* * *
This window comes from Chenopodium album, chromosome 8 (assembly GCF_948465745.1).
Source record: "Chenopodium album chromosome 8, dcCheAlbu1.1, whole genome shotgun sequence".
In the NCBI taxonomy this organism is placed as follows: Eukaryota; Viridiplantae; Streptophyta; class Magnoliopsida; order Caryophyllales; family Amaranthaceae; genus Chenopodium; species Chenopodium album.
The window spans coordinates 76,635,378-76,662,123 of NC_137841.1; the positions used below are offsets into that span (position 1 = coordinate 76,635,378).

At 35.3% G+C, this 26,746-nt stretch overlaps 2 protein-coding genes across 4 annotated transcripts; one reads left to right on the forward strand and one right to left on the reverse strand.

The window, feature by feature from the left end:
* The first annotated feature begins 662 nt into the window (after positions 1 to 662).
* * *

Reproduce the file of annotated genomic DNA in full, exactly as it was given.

This window comes from Chenopodium album, chromosome 8 (assembly GCF_948465745.1).
Source record: "Chenopodium album chromosome 8, dcCheAlbu1.1, whole genome shotgun sequence".
In the NCBI taxonomy this organism is placed as follows: Eukaryota; Viridiplantae; Streptophyta; class Magnoliopsida; order Caryophyllales; family Amaranthaceae; genus Chenopodium; species Chenopodium album.
The window spans coordinates 76,635,378-76,662,123 of NC_137841.1; the positions used below are offsets into that span (position 1 = coordinate 76,635,378).

At 35.3% G+C, this 26,746-nt stretch overlaps 2 protein-coding genes across 4 annotated transcripts; one reads left to right on the forward strand and one right to left on the reverse strand.

The window, feature by feature from the left end:
* The first annotated feature begins 662 nt into the window (after positions 1 to 662).